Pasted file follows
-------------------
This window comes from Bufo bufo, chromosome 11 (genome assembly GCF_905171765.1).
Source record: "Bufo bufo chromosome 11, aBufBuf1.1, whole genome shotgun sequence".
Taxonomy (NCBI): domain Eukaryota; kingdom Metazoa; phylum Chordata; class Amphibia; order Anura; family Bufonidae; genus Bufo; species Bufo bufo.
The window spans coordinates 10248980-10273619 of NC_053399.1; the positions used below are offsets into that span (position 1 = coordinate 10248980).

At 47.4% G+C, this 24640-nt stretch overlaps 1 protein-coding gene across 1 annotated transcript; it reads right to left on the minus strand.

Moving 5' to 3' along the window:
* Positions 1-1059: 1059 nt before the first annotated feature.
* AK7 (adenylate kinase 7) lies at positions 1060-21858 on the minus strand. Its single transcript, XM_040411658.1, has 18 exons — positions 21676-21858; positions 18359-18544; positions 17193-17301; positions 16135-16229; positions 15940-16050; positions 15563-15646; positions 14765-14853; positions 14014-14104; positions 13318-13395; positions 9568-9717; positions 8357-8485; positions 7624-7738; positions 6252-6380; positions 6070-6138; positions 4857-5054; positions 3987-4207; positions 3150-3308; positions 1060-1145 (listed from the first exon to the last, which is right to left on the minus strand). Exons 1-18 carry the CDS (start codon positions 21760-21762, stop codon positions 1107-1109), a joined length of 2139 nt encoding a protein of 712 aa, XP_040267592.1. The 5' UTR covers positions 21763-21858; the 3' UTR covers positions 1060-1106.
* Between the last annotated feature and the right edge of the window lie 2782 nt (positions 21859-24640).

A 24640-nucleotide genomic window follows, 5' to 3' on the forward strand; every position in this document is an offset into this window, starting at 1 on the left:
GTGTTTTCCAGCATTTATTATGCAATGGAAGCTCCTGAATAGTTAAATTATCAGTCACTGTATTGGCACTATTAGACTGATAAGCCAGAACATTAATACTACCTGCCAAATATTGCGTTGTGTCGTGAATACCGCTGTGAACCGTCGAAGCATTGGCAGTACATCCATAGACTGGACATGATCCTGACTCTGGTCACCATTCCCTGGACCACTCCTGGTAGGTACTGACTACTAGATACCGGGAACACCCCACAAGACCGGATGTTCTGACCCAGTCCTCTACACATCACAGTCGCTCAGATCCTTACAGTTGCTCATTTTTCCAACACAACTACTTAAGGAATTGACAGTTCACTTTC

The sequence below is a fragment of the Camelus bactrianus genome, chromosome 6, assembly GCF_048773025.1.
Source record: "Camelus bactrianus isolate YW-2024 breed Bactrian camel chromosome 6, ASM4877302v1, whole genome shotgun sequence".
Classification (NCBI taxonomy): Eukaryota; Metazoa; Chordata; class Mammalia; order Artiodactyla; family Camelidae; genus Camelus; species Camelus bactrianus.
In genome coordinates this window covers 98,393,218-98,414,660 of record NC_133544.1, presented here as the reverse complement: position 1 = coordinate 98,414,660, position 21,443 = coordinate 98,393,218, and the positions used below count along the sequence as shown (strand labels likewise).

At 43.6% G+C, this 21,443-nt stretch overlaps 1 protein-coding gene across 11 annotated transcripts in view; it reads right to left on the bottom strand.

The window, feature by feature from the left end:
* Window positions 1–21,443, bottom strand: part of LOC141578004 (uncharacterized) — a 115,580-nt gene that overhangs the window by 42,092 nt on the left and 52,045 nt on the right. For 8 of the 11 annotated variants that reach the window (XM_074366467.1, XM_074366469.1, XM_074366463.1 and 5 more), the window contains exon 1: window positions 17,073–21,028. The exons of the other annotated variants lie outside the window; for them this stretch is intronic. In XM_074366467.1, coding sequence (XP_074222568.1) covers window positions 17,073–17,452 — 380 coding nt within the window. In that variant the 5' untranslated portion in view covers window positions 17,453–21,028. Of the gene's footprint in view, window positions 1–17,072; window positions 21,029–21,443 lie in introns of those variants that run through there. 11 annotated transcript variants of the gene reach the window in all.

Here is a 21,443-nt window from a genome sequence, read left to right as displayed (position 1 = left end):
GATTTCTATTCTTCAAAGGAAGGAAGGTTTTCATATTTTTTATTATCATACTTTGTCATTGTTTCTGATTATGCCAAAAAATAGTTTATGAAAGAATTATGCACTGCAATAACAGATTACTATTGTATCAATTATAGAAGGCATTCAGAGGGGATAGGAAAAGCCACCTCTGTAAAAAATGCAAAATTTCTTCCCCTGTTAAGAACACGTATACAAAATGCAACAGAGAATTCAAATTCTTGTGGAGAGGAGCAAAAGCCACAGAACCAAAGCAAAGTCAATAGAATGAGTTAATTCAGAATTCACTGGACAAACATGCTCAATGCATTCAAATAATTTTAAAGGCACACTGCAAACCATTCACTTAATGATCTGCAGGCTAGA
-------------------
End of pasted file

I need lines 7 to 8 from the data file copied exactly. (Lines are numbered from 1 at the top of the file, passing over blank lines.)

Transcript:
* Positions 1-1059: 1059 nt before the first annotated feature.
* AK7 (adenylate kinase 7) lies at positions 1060-21858 on the minus strand. Its single transcript, XM_040411658.1, has 18 exons — positions 21676-21858; positions 18359-18544; positions 17193-17301; positions 16135-16229; positions 15940-16050; positions 15563-15646; positions 14765-14853; positions 14014-14104; positions 13318-13395; positions 9568-9717; positions 8357-8485; positions 7624-7738; positions 6252-6380; positions 6070-6138; positions 4857-5054; positions 3987-4207; positions 3150-3308; positions 1060-1145 (listed from the first exon to the last, which is right to left on the minus strand). Exons 1-18 carry the CDS (start codon positions 21760-21762, stop codon positions 1107-1109), a joined length of 2139 nt encoding a protein of 712 aa, XP_040267592.1. The 5' UTR covers positions 21763-21858; the 3' UTR covers positions 1060-1106.